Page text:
Films with distribution deals coming in generally perform better than those acquired at the fest
The wave of movie rights deals coming out of the Cannes Film Festival this week begs the question: How do films acquired during the annual gathering in southern France do at the box office?
The answer to that is so-so at best, but that comes with an asterisk.
The majority of the most high-profile and most commercial movies — like Disney’s “Inside Out” and Warner Bros.’ “Mad Max: Fury Road” that screened out of competition this year — arrive with distribution deals already in place. For those titles, Cannes serves as a good launching pad particularly in the international market.
“Inside Out,” the newest Pixar animated epic that premiered Monday night at the Grand Palais, is virtually certain to earn at least $500 million at the global box office for Disney — more than all the films acquired at the festival combined ever will.
But since so many competition films are foreign-language or art-house releases, Cannes is less reliable as an incubator for hit movies. The films with the most commercial potential tend to screen outside the festival itself and its sidebar programs, in the Marche du Film market.
That’s true of two of this year’s biggest acquisitions: Tom Ford’s Amy Adams-Jake Gyllenhaal thriller “Nocturnal Animals,” went to Focus Features for $20 million and an eight-figure P&A commitment, and the Miles Teller boxing drama “Bleed For This,” which Open Road acquired for $4 million.
The movies that have been picked up from the main competition or the Un Certain Regard sidebar this year (“Our Little Sister,” “Son of Saul,” “Cemetery of Splendour”) probably have only a fraction of the commercial potential. Even the Matthias Schoenaerts-Diane Kruger thriller “Disorder (Maryland),” acquired by Sundance Selects following its world premiere in Un Certain Regard, seems unlikely to make a huge box-office dent.
The track record for Cannes acquisitions, both with and without Hollywood stars, is decidedly mixed — as these examples prove:
The Weinstein Company’s niche label Radius had a direct-to-video release in mind when it picked up writer-director David Robert Mitchell’s low-budget teen supernatural horror film starring Maika Monroe. But the critical acclaim and attention it received after its Cannes debut last year earned it a limited theatrical release last March and when that clicked, Radius changed strategy and took it wide. It’s up to $14.5 million at the box office so far.
Sony Classics already had rights to Bennett Miller’s fact-based Steve Carell-Channing Tatum drama when it screened at last year’s fest. The film, an account of the murder of Olympic wrestling champion Dave Schultz by pharmaceutical heir John du Pont, topped out at $12 million at the domestic box office last year and was never released abroad.
This drama featuring Nicole Kidman as star-turned-princess Grace Kelly came in to the 2014 festival with great expectations, fueled by its pre-fest acquisition by the Weinstein Co. But it was booed by audiences and savaged by critics when it screened at the fest. Despite Harvey Weinstein‘s best efforts, the only home found by “Grace of Monaco” was on Lifetime TV.
Directed by Alexander Payne and starring 77-year-old Bruce Dern, this slow-moving, moody black-and-white film about an ornery and aging Cornhusker hardly seemed like awards bait. But after the film was nominated for the Palme d’Or at the 2013 festival, it went on to earn six Academy Award nominations, including Best Picture and a Best Actor nod for Dern. Morevoer, Paramount Vantage raked in a tidy $17.6 million domestically.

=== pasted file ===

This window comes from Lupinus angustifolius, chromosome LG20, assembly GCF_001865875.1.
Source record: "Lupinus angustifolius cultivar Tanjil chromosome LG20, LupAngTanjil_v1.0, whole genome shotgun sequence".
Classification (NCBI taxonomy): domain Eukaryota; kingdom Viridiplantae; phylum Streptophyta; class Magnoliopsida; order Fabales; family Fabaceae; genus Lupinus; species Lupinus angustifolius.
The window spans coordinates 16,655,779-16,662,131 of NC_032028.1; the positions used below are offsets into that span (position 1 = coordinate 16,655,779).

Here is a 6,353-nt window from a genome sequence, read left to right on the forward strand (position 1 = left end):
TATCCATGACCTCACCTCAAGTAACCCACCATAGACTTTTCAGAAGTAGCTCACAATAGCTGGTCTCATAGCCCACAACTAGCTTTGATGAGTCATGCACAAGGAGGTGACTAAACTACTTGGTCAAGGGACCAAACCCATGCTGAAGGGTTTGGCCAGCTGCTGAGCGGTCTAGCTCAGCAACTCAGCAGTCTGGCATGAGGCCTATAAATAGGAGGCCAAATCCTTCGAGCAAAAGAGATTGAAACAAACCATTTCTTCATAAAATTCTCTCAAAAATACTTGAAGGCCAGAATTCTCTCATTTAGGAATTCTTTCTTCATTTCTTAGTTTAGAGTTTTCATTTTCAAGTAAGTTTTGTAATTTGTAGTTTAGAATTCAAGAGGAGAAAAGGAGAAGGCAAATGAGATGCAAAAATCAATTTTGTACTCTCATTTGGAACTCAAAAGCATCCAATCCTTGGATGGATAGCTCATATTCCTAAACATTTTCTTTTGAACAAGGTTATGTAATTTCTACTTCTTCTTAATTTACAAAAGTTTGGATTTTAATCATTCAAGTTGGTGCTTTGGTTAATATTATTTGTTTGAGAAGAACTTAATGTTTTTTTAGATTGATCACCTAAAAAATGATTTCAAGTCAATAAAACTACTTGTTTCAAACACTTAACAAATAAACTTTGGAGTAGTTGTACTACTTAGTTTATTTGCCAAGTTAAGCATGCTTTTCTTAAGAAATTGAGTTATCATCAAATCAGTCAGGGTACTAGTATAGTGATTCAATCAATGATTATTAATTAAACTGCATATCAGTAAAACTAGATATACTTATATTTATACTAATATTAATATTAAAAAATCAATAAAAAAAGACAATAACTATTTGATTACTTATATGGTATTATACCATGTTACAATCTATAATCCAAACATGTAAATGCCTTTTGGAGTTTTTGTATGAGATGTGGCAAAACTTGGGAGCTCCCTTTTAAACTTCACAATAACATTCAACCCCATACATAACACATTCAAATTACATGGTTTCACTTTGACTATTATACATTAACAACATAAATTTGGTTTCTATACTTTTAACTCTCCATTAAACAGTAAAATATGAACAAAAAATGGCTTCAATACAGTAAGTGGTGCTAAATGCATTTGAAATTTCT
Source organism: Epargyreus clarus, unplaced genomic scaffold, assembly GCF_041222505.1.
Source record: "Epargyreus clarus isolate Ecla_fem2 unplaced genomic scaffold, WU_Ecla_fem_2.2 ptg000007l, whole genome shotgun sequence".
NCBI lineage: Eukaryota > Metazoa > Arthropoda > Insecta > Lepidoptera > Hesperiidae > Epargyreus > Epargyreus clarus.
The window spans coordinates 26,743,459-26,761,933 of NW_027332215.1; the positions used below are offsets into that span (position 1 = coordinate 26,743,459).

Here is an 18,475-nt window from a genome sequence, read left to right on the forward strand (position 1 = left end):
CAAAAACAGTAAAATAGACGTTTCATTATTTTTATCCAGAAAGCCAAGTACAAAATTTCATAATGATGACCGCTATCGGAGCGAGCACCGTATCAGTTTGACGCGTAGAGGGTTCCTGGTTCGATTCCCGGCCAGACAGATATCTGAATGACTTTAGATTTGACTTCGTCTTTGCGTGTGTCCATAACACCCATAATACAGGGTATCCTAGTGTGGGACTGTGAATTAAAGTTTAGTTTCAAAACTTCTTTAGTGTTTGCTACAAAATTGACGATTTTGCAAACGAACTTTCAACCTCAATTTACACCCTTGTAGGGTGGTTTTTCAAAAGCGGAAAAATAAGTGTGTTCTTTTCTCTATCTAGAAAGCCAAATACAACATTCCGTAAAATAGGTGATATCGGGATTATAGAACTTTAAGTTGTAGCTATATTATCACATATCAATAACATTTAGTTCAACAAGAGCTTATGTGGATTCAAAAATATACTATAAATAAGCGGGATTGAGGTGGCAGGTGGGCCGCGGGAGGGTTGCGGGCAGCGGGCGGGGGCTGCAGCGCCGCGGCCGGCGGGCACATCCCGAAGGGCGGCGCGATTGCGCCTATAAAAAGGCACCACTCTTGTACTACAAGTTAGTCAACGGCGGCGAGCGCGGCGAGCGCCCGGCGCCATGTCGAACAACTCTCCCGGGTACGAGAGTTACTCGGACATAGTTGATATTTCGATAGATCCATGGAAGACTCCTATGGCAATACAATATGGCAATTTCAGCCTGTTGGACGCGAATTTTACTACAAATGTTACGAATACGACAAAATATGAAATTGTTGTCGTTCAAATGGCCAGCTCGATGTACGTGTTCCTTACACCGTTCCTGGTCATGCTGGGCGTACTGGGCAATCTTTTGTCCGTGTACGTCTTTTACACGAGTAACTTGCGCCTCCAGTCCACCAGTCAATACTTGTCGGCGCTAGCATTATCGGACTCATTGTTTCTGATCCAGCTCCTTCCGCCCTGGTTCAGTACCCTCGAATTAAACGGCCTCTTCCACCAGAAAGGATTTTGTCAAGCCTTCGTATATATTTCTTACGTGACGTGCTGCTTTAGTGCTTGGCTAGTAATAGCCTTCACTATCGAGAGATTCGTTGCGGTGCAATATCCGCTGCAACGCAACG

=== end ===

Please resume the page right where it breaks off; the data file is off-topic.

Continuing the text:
Joel and Ethan Coen’s tale of a week in the life of a folk singer struggling to achieve musical success won the Grand Prix at the 2013 festival and earned two Academy Award nominations. CBS Films took in $33 million globally.
Michael Haneke’s heartbreaking tale of an aging couple’s love won the 2012 Palme d’Or and, after its pickup by Sony Pictures Classics, earned four Academy Award nominations, including one that made 85-year-old Emmanuelle Riva the oldest Best Actress nominee ever. It made nearly $20 million globally.
Lee Daniels’ steamy potboiler, boasting a cast that included Zac Efron, Matthew McConaughey, Nicole Kidman and John Cusack, made a splash when it debuted in competition at the 2012 fest. But it bombed spectacularly for Millennium Entertainment at box office, grossing less than $700,000 domestically.
Matthew McConaughey also starred in director Jeff Nichols’ “Mud,” which failed to find a distributor after screening at Cannes in 2012. Roadside Attractions and Lionsgate acquired U.S. rights the following year however, and it went on to become one of 2013’s biggest indie hits that kickstarted the star’s McConnaissance. It’s still Roadside’s highest-grossing film, with $21.5 million domestically.
Michael Moore’s 2004 documentary about U.S. President George W. Bush’s involvement in the tragic terrorist attack remains the highest-grossing documentary of all time, and the highest-grossing Palme d’Or winner, taking in $119 million domestically for Lionsgate after Miramax was pressured to offload it by its then-parent Disney.
Miramax didn’t have to acquire Quentin Tarantino’s black comedy; it was the first film greenlit and financed by the company after it was purchased by Disney. The film won the 1994 Palme d’Or and went on to take in $108 million domestically. It was nominated for seven Oscars, including Best Picture, and Tarantino and Roger Avary won for Best Original Screenplay. It revitalized the career of leading man John Travolta, who received an Academy Award nomination, as did co-stars Samuel L. Jackson and Uma Thurman.
An earlier version of this story incorrectly said that Bruce Dern won a Best Actor Oscar and that “Foxcatcher” was nominated for Best Picture at the Academy Awards. TheWrap regrets the error.